Sunday, June 27, 2010

To fly or to swim?

Yesterday was my birthday, but the weather was good and so of course I went flying!

'Good' is not epic, in other words it was flyable but nothing to get excited about.  Annecy suited my mood and I was to meet up with Quentin and Damien to fly from Plan Fait above Tailoires.  Ali and the girls came too, unusual these days, and after lunch together in the cafe by the landing field we went our separate ways, I took the Navette to take off whilst the girls went to Tailoires beach to swim.

The day was slow and stable.  I took off without any grand plans but thought a jaunt down to Margeriaz and back might be fun.  After one of the longest and lowest climbs out (45mins) I finally made it to base above the Dents de Lanfon.  However, I was one of less than a handful of gliders that had made it up - we were either luckier or more patient than the 30-40 wings still milling about down at take off height.

I decided to glide across the lake and fly down the Roc des Boeuf.  Back low I had to grovel again, and it took me an age to get back high at the south end.  It seemed that whilst there were climbs high up, there was precious little working low down, not a great XC day.  Checking in with the others (who had flown to La Tournette) on the radio it seems that they too were getting mildly frustarted with the conditions.  That was it, I figured I did not need to be up here battling with this so I set off back to Tailoires, I was heading into wind and with precious little lift around it was going to be a tight glide.  As I crossed over the beach I tried to spot my wife and kids but with no luck, maybe I wasn't as low as I thought!

Once I was back above the landing field I radioed back to Quentine and Damien that I had decided to land to go for a swim.  It was testament to the day that both of them decided that the day was indeed better to suited to swimming and made the same call.  We all met up at the beach a little while later to cool off in the water.  I spent the rest of the afternoon having fun with the family before finishing the day witha beautiful meal overlooking the lake.  What a pefect birthday!

Sunday, June 6, 2010

Above the clouds

I was flying with Annecy based Belgian pilot with Damien De Baenst yesterday from Montgirod.  We had a plan.  It was optimistic. It was a 200km FAI triangle.
At launch it was clear the conditions were not as good as we’d expected, base was low and climbs were slow.  I was first to base at around 2600m, which doesn’t sound that low, but in the big mountains this felt pretty low!  Damien soon joined me and we were not even sure we’d make it out of the valley given the col we had to cross to the north.  We worked our way cautiously through, climbing in a weak climb behind the col before crossing the valley behind.
Things really didn’t look good from there on, the base was only around 2400m and significantly below the summits.  Our route north would be made doubly difficult by the lack of height because as well as the short range from each climb we’d now have to fly around all the mountains rather than over the tops!  As we approached the next ridge Damien was climbing up from lower down as I flew over him to join a stronger climb over the spine, it quickly turned into a surprisingly good 3m/s climb (it was still very early).  What’s more it did not stop or create a cloud.  As an XC pilot I am always trying to understand the aerology, modeling it my head and modifying the model when I experience something I don’t expect.  This didn’t fit in with anything that seemed to make sense, I looked around for clues but I could not see why we were continuing to climb, now well above base.  It must have been some kind of convergence, but I still don’t understand why there was no cloud.  Finally we ‘topped out’ (at least the climb slowed and finally stopped) at about 3000m.  The route suddenly now looked amazing, flying over the first peak and over the top of some small cumulus far below the scene was breathtaking.  Still, in front lay a much larger cumulus, perhaps 3km E to W and 1 km N to S and several hundred meters in altitude, with base around 2400m.  I was a bit nervous approaching this mighty cumulus but realised I did have the height to clear the top of it, just.  Damien was level with me now but about 1km to my right, he skimmed through the E side of the cloud whilst I went right over the top nearer the W side.  We were giggling like school children over the radio – this was breathtaking stuff!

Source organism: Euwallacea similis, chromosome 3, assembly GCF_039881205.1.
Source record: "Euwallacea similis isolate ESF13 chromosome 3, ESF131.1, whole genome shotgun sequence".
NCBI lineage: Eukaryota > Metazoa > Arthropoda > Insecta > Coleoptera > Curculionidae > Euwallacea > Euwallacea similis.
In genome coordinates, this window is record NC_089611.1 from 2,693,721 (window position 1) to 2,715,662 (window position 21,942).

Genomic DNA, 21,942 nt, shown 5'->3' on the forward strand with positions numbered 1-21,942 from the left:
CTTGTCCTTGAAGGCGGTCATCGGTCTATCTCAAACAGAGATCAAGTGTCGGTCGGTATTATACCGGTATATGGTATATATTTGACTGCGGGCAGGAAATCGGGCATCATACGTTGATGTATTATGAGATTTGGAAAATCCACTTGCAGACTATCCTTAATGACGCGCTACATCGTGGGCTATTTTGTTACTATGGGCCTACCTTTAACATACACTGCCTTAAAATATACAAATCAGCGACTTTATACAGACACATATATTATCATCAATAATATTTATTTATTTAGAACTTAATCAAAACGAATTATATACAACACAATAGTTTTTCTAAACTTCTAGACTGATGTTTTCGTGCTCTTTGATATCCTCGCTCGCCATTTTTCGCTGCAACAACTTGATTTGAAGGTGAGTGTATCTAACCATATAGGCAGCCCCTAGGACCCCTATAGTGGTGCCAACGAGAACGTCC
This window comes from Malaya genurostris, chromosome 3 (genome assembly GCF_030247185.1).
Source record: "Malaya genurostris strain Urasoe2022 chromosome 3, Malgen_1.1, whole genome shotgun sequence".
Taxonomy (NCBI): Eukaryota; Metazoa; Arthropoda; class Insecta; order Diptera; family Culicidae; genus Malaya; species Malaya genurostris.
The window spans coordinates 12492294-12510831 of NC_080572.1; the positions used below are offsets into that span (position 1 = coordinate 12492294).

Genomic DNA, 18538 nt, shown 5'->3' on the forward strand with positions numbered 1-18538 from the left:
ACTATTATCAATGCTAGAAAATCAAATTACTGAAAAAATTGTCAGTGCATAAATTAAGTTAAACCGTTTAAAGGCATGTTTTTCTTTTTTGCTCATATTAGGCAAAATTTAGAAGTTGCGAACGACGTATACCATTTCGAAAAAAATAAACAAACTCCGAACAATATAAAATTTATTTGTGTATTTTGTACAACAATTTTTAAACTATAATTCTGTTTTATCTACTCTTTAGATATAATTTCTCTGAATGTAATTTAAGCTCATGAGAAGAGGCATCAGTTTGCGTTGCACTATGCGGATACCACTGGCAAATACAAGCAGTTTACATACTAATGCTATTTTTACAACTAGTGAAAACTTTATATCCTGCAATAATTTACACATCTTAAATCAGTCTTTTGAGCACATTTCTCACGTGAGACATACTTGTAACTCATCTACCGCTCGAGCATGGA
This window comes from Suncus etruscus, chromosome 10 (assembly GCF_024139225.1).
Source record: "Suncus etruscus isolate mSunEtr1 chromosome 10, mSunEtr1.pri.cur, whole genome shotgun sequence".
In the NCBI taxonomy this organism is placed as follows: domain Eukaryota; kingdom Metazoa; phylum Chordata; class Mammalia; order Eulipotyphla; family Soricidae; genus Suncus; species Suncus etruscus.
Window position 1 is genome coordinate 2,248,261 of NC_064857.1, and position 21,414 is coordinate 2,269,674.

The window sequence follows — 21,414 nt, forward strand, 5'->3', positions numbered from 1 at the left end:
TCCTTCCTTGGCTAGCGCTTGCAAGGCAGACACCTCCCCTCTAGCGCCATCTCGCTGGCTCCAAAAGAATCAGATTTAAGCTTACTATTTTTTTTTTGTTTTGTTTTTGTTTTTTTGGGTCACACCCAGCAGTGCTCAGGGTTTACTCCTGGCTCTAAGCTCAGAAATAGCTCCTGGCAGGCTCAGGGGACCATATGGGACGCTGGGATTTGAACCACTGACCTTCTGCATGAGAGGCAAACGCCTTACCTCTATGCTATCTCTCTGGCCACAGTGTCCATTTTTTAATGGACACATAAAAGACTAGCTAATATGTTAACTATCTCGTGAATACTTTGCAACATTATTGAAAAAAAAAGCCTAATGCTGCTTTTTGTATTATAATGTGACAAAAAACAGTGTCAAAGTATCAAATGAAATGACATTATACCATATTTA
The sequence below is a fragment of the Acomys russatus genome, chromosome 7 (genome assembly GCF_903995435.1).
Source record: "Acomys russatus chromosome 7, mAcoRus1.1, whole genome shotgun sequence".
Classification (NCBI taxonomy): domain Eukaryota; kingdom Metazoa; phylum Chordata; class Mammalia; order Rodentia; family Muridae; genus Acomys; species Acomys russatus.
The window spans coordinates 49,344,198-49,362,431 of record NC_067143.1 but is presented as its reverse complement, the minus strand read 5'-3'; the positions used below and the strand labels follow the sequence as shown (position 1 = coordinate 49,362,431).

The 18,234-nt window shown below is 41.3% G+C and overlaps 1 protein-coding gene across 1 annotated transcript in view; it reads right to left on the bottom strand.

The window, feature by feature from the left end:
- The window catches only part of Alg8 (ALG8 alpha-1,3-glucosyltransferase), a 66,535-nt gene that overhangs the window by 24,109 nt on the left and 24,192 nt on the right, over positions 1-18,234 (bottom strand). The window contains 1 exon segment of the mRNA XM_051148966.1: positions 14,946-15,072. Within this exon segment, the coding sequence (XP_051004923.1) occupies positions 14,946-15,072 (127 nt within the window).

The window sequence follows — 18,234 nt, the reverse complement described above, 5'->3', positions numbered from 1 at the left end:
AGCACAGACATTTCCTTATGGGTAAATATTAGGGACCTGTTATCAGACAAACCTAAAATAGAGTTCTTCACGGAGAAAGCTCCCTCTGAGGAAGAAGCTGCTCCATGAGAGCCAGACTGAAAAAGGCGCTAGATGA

Unfortunately the fun was soon over as I approached the next cloud at base before topping up underneath and crossing to Mt Bisane.  The flight went downhill from there as now we were out of the big mountains the conditions became much weaker.  We both became stuck in multiple places.  We ended up modifying our plans and shortening the course to nearer to 100km than the 200km planned.  We pushed round but base was much lower in the pre-Alps and finally flying back into the big mountains was not possible. The base came down even further at the end of the day to only about 2000m with quite a bit of wind around, making any attempt to get back to Aime both unsafe and unlikely to be successful.  So finally we both landed out near Albertville. A long and hard day flying for only approx 100km of distance, but the moments flying over the clouds made everything worthwhile. What an experience!